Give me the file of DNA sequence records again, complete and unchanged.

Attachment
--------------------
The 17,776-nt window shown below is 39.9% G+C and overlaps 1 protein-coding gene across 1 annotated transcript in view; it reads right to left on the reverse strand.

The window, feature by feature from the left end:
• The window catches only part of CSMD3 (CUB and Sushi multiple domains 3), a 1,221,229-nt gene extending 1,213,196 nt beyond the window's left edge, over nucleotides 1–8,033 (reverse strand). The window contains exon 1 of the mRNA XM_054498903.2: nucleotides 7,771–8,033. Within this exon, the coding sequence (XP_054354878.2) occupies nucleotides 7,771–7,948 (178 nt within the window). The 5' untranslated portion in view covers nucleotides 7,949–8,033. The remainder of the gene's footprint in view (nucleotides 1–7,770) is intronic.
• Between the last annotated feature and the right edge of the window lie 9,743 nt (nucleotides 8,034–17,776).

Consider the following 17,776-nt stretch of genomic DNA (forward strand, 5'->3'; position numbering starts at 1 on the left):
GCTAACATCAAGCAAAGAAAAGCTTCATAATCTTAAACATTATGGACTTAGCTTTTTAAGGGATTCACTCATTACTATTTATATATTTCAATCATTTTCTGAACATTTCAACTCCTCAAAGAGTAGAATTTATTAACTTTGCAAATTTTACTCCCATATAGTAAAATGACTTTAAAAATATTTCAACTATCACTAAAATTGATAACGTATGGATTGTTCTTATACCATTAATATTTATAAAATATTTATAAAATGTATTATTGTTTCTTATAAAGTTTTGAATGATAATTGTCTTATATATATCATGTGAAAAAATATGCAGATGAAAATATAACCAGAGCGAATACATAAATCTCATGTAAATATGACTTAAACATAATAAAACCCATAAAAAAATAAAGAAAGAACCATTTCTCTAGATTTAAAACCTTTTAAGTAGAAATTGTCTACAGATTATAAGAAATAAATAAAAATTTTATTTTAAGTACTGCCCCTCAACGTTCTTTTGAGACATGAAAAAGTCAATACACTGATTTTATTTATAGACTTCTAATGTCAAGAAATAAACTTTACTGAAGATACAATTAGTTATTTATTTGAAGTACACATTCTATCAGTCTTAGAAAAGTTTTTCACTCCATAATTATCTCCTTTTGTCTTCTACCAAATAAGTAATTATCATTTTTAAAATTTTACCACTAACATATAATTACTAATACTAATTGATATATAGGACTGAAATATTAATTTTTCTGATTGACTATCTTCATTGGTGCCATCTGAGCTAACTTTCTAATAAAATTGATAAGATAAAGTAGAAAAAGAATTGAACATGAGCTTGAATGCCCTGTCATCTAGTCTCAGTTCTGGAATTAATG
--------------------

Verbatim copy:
The 17,776-nt window shown below is 39.9% G+C and overlaps 1 protein-coding gene across 1 annotated transcript in view; it reads right to left on the reverse strand.

The window, feature by feature from the left end:
• The window catches only part of CSMD3 (CUB and Sushi multiple domains 3), a 1,221,229-nt gene extending 1,213,196 nt beyond the window's left edge, over nucleotides 1–8,033 (reverse strand). The window contains exon 1 of the mRNA XM_054498903.2: nucleotides 7,771–8,033. Within this exon, the coding sequence (XP_054354878.2) occupies nucleotides 7,771–7,948 (178 nt within the window). The 5' untranslated portion in view covers nucleotides 7,949–8,033. The remainder of the gene's footprint in view (nucleotides 1–7,770) is intronic.
• Between the last annotated feature and the right edge of the window lie 9,743 nt (nucleotides 8,034–17,776).

Consider the following 17,776-nt stretch of genomic DNA (forward strand, 5'->3'; position numbering starts at 1 on the left):
GCTAACATCAAGCAAAGAAAAGCTTCATAATCTTAAACATTATGGACTTAGCTTTTTAAGGGATTCACTCATTACTATTTATATATTTCAATCATTTTCTGAACATTTCAACTCCTCAAAGAGTAGAATTTATTAACTTTGCAAATTTTACTCCCATATAGTAAAATGACTTTAAAAATATTTCAACTATCACTAAAATTGATAACGTATGGATTGTTCTTATACCATTAATATTTATAAAATATTTATAAAATGTATTATTGTTTCTTATAAAGTTTTGAATGATAATTGTCTTATATATATCATGTGAAAAAATATGCAGATGAAAATATAACCAGAGCGAATACATAAATCTCATGTAAATATGACTTAAACATAATAAAACCCATAAAAAAATAAAGAAAGAACCATTTCTCTAGATTTAAAACCTTTTAAGTAGAAATTGTCTACAGATTATAAGAAATAAATAAAAATTTTATTTTAAGTACTGCCCCTCAACGTTCTTTTGAGACATGAAAAAGTCAATACACTGATTTTATTTATAGACTTCTAATGTCAAGAAATAAACTTTACTGAAGATACAATTAGTTATTTATTTGAAGTACACATTCTATCAGTCTTAGAAAAGTTTTTCACTCCATAATTATCTCCTTTTGTCTTCTACCAAATAAGTAATTATCATTTTTAAAATTTTACCACTAACATATAATTACTAATACTAATTGATATATAGGACTGAAATATTAATTTTTCTGATTGACTATCTTCATTGGTGCCATCTGAGCTAACTTTCTAATAAAATTGATAAGATAAAGTAGAAAAAGAATTGAACATGAGCTTGAATGCCCTGTCATCTAGTCTCAGTTCTGGAATTAATG